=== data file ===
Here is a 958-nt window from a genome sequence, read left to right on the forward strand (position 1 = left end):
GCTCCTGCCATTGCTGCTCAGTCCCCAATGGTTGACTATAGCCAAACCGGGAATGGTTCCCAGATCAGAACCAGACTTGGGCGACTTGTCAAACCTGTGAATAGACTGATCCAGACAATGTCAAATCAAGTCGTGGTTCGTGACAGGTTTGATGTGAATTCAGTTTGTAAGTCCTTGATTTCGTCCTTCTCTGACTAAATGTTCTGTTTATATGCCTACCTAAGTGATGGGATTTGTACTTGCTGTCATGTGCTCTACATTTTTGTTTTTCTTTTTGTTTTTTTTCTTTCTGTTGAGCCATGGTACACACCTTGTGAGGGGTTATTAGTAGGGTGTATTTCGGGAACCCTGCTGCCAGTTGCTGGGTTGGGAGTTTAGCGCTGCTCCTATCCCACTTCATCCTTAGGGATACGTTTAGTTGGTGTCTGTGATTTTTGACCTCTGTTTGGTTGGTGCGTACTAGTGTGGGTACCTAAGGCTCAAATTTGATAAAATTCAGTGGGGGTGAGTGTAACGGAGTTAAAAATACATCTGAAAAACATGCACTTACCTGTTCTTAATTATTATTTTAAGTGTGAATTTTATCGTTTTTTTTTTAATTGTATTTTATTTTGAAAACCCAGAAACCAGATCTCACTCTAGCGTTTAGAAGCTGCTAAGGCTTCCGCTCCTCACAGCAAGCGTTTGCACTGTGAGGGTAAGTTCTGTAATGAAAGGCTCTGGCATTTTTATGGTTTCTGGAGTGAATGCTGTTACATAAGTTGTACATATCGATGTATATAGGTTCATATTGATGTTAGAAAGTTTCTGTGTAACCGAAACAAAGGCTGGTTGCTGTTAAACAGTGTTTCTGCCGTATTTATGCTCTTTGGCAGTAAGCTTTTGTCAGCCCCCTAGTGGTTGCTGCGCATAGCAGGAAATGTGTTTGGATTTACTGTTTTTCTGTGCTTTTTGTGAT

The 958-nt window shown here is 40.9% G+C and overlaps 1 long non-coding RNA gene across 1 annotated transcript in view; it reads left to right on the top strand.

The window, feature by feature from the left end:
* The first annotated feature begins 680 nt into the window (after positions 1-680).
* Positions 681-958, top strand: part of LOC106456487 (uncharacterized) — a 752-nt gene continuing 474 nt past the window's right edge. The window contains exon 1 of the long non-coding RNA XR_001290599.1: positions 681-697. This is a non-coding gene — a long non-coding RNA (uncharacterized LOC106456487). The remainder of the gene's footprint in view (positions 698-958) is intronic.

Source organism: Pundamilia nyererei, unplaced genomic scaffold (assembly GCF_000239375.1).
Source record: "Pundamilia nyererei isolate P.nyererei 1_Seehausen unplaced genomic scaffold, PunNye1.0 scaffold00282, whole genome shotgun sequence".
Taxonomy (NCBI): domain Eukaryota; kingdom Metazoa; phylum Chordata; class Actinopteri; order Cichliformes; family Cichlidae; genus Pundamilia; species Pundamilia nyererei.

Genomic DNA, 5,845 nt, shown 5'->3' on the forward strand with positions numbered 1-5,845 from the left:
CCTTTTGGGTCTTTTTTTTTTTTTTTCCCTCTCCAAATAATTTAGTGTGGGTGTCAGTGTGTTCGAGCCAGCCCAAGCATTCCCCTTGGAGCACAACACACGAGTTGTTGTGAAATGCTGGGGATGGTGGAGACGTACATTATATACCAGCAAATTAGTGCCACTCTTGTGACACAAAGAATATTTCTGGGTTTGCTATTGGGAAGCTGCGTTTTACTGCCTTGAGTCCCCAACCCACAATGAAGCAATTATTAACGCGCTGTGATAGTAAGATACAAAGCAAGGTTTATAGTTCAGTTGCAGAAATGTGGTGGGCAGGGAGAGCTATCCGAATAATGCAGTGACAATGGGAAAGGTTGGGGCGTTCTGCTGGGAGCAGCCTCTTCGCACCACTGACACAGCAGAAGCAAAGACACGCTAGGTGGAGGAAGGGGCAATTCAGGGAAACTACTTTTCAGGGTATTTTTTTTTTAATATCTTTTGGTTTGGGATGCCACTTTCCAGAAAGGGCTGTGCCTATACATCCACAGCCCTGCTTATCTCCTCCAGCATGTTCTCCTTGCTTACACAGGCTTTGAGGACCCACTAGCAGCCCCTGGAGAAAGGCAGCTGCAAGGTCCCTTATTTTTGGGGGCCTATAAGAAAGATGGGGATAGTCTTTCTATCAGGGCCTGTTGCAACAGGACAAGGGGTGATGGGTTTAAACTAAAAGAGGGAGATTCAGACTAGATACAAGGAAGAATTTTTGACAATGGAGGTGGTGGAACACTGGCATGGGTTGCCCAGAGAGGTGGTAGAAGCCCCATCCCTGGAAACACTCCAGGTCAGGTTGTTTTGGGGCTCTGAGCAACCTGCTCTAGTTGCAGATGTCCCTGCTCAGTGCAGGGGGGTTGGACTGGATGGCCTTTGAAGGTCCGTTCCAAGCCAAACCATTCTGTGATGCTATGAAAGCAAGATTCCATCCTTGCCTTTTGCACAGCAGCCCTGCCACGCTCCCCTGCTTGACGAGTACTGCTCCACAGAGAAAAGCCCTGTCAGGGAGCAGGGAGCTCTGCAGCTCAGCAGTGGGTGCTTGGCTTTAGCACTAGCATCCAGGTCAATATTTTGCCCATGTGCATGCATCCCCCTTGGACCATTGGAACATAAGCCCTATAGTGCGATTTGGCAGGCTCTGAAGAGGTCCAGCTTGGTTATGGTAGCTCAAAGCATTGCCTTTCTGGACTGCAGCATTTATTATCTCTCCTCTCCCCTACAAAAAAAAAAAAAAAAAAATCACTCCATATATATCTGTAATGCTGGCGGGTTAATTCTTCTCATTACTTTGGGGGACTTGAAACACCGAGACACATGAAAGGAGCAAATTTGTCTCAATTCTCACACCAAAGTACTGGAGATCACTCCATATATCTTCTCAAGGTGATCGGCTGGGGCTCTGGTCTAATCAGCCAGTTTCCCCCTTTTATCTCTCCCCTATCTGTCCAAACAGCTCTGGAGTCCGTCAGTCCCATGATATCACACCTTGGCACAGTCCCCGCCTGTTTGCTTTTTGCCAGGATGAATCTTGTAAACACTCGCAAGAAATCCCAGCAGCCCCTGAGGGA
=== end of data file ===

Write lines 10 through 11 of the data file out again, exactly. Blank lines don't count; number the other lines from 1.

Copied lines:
Genomic DNA, 5,845 nt, shown 5'->3' on the forward strand with positions numbered 1-5,845 from the left:
CCTTTTGGGTCTTTTTTTTTTTTTTTCCCTCTCCAAATAATTTAGTGTGGGTGTCAGTGTGTTCGAGCCAGCCCAAGCATTCCCCTTGGAGCACAACACACGAGTTGTTGTGAAATGCTGGGGATGGTGGAGACGTACATTATATACCAGCAAATTAGTGCCACTCTTGTGACACAAAGAATATTTCTGGGTTTGCTATTGGGAAGCTGCGTTTTACTGCCTTGAGTCCCCAACCCACAATGAAGCAATTATTAACGCGCTGTGATAGTAAGATACAAAGCAAGGTTTATAGTTCAGTTGCAGAAATGTGGTGGGCAGGGAGAGCTATCCGAATAATGCAGTGACAATGGGAAAGGTTGGGGCGTTCTGCTGGGAGCAGCCTCTTCGCACCACTGACACAGCAGAAGCAAAGACACGCTAGGTGGAGGAAGGGGCAATTCAGGGAAACTACTTTTCAGGGTATTTTTTTTTTAATATCTTTTGGTTTGGGATGCCACTTTCCAGAAAGGGCTGTGCCTATACATCCACAGCCCTGCTTATCTCCTCCAGCATGTTCTCCTTGCTTACACAGGCTTTGAGGACCCACTAGCAGCCCCTGGAGAAAGGCAGCTGCAAGGTCCCTTATTTTTGGGGGCCTATAAGAAAGATGGGGATAGTCTTTCTATCAGGGCCTGTTGCAACAGGACAAGGGGTGATGGGTTTAAACTAAAAGAGGGAGATTCAGACTAGATACAAGGAAGAATTTTTGACAATGGAGGTGGTGGAACACTGGCATGGGTTGCCCAGAGAGGTGGTAGAAGCCCCATCCCTGGAAACACTCCAGGTCAGGTTGTTTTGGGGCTCTGAGCAACCTGCTCTAGTTGCAGATGTCCCTGCTCAGTGCAGGGGGGTTGGACTGGATGGCCTTTGAAGGTCCGTTCCAAGCCAAACCATTCTGTGATGCTATGAAAGCAAGATTCCATCCTTGCCTTTTGCACAGCAGCCCTGCCACGCTCCCCTGCTTGACGAGTACTGCTCCACAGAGAAAAGCCCTGTCAGGGAGCAGGGAGCTCTGCAGCTCAGCAGTGGGTGCTTGGCTTTAGCACTAGCATCCAGGTCAATATTTTGCCCATGTGCATGCATCCCCCTTGGACCATTGGAACATAAGCCCTATAGTGCGATTTGGCAGGCTCTGAAGAGGTCCAGCTTGGTTATGGTAGCTCAAAGCATTGCCTTTCTGGACTGCAGCATTTATTATCTCTCCTCTCCCCTACAAAAAAAAAAAAAAAAAAATCACTCCATATATATCTGTAATGCTGGCGGGTTAATTCTTCTCATTACTTTGGGGGACTTGAAACACCGAGACACATGAAAGGAGCAAATTTGTCTCAATTCTCACACCAAAGTACTGGAGATCACTCCATATATCTTCTCAAGGTGATCGGCTGGGGCTCTGGTCTAATCAGCCAGTTTCCCCCTTTTATCTCTCCCCTATCTGTCCAAACAGCTCTGGAGTCCGTCAGTCCCATGATATCACACCTTGGCACAGTCCCCGCCTGTTTGCTTTTTGCCAGGATGAATCTTGTAAACACTCGCAAGAAATCCCAGCAGCCCCTGAGGGA